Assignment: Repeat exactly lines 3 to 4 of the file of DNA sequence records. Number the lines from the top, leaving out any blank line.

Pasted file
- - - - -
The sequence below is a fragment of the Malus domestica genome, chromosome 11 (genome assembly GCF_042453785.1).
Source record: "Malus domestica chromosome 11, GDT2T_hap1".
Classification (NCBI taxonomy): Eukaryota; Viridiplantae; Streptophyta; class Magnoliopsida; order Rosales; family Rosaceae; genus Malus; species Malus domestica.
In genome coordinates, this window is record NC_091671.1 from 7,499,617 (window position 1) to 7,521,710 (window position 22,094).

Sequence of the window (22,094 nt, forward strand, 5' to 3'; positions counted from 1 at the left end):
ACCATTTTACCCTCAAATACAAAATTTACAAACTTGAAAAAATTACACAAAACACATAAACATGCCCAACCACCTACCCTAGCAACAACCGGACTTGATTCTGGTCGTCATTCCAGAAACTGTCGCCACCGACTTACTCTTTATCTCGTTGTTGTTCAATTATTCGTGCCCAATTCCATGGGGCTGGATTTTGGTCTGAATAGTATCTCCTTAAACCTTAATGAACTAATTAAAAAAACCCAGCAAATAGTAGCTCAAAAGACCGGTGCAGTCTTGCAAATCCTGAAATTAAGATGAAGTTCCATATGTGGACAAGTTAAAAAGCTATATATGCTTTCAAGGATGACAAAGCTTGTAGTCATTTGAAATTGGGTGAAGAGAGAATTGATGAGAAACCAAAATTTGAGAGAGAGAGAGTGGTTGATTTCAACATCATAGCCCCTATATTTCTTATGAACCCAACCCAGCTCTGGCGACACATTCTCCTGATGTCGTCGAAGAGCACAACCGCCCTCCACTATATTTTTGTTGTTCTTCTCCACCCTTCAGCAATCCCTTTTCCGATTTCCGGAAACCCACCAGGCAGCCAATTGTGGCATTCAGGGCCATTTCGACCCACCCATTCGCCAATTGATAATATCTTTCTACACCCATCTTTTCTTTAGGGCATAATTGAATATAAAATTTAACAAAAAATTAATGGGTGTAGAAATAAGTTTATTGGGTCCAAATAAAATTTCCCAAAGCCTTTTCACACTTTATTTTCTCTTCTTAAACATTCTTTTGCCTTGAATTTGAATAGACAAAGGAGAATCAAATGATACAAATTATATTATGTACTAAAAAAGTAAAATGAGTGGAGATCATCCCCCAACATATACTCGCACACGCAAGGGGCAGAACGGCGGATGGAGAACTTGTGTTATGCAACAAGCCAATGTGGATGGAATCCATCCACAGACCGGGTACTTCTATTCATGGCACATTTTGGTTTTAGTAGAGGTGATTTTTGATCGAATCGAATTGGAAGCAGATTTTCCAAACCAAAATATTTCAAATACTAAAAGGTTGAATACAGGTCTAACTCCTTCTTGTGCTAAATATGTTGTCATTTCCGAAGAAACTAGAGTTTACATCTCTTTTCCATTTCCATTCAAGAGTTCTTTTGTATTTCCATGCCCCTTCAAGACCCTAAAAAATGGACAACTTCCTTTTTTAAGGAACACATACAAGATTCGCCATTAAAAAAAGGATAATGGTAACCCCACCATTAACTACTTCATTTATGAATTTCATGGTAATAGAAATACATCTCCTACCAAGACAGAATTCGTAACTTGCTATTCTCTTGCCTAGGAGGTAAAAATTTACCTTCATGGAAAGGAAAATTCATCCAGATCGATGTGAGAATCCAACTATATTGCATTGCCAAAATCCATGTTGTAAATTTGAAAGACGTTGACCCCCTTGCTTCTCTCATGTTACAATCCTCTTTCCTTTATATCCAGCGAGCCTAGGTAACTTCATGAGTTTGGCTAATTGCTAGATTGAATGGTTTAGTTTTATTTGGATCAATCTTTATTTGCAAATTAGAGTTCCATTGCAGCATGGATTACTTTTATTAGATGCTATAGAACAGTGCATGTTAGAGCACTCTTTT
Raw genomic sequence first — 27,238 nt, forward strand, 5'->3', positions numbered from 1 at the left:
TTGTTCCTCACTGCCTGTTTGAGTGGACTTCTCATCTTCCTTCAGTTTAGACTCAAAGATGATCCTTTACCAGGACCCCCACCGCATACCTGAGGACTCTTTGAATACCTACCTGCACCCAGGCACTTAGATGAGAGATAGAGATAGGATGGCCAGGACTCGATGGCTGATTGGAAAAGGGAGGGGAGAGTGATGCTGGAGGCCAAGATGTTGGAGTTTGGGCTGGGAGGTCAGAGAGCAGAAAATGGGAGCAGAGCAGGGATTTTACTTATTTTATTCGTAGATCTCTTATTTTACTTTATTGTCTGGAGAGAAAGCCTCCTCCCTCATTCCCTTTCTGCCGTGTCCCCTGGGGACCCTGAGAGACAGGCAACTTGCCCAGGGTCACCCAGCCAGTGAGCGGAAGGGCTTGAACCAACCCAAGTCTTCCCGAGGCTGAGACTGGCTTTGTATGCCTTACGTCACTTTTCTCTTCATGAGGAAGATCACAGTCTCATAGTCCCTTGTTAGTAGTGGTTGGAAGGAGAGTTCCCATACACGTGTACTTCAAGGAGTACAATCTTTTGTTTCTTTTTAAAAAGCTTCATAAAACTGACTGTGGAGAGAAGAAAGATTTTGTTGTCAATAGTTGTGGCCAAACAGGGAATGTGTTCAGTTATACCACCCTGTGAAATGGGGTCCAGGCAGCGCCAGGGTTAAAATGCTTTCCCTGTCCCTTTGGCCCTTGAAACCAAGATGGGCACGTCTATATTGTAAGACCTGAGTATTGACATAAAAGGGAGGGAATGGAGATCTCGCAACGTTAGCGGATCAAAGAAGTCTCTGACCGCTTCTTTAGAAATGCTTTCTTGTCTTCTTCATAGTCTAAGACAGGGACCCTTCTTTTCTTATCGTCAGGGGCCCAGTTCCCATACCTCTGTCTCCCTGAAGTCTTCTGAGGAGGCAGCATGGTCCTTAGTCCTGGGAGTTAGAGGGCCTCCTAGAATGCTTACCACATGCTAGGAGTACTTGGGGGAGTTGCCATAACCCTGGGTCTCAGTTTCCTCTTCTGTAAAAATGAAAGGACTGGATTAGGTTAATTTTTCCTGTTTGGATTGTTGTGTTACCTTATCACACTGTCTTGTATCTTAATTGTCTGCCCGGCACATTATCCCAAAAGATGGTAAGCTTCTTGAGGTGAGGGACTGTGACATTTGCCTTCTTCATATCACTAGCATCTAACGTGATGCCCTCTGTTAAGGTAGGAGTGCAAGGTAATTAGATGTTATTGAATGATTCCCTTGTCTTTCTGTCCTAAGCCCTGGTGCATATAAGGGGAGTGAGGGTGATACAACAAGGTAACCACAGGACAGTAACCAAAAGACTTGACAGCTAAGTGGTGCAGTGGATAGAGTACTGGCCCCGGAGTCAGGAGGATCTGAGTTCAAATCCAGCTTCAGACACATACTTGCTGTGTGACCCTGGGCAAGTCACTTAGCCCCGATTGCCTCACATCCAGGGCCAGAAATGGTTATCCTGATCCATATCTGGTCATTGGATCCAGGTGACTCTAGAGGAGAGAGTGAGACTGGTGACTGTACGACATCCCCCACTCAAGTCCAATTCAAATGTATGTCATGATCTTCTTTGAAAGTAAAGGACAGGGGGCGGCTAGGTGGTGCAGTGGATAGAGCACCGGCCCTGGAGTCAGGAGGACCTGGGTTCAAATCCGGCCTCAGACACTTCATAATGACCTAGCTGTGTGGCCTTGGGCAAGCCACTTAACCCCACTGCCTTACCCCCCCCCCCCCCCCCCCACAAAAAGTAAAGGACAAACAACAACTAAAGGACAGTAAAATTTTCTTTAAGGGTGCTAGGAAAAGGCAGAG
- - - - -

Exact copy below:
Classification (NCBI taxonomy): Eukaryota; Viridiplantae; Streptophyta; class Magnoliopsida; order Rosales; family Rosaceae; genus Malus; species Malus domestica.
In genome coordinates, this window is record NC_091671.1 from 7,499,617 (window position 1) to 7,521,710 (window position 22,094).